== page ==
Utah Boating Safety Course


Chapter 4 Review — Emergency Preparedness —Continued


HYPOTHERMIA

The danger for hypothermia is greatest in cold water and can best be described as a drop in body temperature below the normal level. Symptoms range from mild to severe. As the body's core temperature falls, the victim will experience extreme shivering, and if untreated will eventually lapse into unconsciousness.

When re-warming, be sure to do so slowly; be sure NOT to rub your body vigorously, use your body heat, a portable heater (if available) or towels/blankets. Re-warming slowly and gradually will help to prevent shock.


HEAT ESCAPE LESSENING POSTURE (H.E.L.P.)

A technique used to slow the loss of heat from the body's core. If you are alone, in an emergency situation, cross your arms tightly against your chest and bring your knees up close to the chest.

HUDDLE TECHNIQUE

If a group of people should fall into cold water and immediate rescue is not available, they can use the 'Huddle' technique to stay warm; huddle together with arms around each other and legs intertwined.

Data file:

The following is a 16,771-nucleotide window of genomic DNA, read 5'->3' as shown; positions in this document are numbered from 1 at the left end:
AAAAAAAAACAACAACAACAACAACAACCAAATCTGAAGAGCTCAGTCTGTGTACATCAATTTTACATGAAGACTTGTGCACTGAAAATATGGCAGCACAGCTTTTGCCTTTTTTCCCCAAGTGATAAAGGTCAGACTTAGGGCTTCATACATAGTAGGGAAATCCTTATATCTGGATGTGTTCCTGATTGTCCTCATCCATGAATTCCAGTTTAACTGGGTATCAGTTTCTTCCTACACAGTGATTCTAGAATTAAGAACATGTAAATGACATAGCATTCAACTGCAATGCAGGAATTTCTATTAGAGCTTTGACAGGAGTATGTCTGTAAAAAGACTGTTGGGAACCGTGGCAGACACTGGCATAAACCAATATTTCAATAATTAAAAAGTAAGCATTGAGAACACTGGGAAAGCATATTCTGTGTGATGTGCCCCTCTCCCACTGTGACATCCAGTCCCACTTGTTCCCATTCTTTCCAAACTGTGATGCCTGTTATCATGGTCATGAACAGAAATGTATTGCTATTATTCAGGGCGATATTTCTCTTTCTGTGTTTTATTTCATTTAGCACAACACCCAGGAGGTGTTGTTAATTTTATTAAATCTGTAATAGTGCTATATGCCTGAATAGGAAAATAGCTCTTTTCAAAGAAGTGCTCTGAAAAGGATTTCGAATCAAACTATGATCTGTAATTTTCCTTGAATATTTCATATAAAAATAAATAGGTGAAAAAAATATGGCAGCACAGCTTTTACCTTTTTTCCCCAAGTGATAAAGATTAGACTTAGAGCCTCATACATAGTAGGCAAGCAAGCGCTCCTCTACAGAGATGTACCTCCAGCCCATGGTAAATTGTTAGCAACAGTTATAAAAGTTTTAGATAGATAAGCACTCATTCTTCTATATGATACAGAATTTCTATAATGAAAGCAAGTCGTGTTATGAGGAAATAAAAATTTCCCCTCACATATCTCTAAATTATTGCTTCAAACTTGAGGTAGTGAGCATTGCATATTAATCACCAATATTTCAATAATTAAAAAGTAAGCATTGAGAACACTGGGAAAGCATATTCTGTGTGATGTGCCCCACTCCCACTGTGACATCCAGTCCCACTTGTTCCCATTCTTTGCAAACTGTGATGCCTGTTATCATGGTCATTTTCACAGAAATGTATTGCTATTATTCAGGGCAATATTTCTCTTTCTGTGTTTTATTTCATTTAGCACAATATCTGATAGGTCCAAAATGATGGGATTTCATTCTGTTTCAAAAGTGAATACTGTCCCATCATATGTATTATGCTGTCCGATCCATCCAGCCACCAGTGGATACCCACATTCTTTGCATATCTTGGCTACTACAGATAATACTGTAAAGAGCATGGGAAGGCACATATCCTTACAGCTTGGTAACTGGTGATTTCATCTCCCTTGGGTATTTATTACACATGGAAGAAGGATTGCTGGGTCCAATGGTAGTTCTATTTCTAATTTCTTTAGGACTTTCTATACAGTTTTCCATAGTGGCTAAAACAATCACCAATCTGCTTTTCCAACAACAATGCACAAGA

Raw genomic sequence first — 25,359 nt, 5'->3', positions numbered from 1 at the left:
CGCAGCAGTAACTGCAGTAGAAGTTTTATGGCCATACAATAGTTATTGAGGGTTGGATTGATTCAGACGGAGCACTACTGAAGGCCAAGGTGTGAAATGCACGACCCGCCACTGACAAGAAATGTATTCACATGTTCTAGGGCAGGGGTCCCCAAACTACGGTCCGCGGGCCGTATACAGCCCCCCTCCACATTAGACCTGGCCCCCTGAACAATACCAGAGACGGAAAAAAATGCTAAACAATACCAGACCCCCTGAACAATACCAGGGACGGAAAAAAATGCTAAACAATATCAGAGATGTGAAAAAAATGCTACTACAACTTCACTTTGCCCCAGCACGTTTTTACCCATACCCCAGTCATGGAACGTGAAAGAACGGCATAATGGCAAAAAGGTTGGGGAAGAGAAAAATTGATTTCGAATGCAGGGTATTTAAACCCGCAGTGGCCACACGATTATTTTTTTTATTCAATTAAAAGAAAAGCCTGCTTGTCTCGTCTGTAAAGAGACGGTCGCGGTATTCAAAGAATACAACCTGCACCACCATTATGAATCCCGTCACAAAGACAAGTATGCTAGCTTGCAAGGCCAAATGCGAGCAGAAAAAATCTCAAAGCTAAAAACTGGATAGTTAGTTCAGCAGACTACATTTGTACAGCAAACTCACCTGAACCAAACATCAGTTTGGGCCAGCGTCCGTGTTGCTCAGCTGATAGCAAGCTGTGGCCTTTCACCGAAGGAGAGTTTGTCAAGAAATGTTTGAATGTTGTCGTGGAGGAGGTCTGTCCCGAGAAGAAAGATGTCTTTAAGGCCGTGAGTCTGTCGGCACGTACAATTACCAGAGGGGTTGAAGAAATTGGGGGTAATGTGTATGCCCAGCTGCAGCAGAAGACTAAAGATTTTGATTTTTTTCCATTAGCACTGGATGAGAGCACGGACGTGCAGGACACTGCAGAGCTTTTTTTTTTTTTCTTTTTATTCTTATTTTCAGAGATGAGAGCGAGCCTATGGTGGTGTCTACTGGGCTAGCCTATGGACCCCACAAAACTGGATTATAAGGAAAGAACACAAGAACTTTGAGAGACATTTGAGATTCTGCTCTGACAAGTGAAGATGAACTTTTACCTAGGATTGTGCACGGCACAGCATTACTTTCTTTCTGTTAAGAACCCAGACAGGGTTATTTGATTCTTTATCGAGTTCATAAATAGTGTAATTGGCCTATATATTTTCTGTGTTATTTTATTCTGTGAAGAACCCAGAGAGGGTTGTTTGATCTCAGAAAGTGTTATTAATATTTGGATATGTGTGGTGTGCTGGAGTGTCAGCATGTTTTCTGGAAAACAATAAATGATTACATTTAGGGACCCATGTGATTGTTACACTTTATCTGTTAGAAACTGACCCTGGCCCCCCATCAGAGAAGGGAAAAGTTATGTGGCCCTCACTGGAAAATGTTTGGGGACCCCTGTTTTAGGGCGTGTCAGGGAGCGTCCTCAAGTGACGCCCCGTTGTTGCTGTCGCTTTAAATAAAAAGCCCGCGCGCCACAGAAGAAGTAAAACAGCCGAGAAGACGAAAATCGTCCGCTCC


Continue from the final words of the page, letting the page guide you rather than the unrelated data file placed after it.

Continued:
FIRE EMERGENCY PREPAREDNESS

Gasoline fumes are heavier than air. Fires need three things: (1) heat (like a match or spark), (2) oxygen (air) and (3) fuel (gasoline, propane, etc.). Removing any of the aforementioned elements can extinguish the fire.


IF YOUR BOAT IS UNDERWAY AND A FIRE STARTS:

  • STOP the engine immediately — this should always be your FIRST action!
  • Position the boat so the wind will blow the fire away from it.
  • Try to separate the fuel source from the fire.

USING A FIRE EXTINGUISHER:

  • Aim the extinguisher at the base of the fire.
  • Use a sweeping motion and aim at the base of the fire.
  • Don't stop until the fire is COMPLETELY out.

RUNNING AGROUND

Running aground is a common occurrence among boaters. Surprisingly, most accidents occur during calm, clear weather with light winds.
 

TO PREVENT RUNNING AGROUND:

  • Obtain a nautical chart for new or unfamiliar waterways, or seek advice and knowledge from local marinas and boaters before heading out.
  • Pay attention to marker buoys indicating shallow water.
  • Maintain a safe speed.
     

SHOULD YOU GROUND YOUR BOAT, FOLLOW THESE TIPS:

  • If you have serious damage, stay aground and signal for assistance.

ACCIDENT REPORTS

If you are involved in an accident, you are required to:

  • Stop.
  • Identify yourself and your boat.
  • Provide assistance, if possible and warranted.
  • Take down pertinent information with dates, time, and conditions.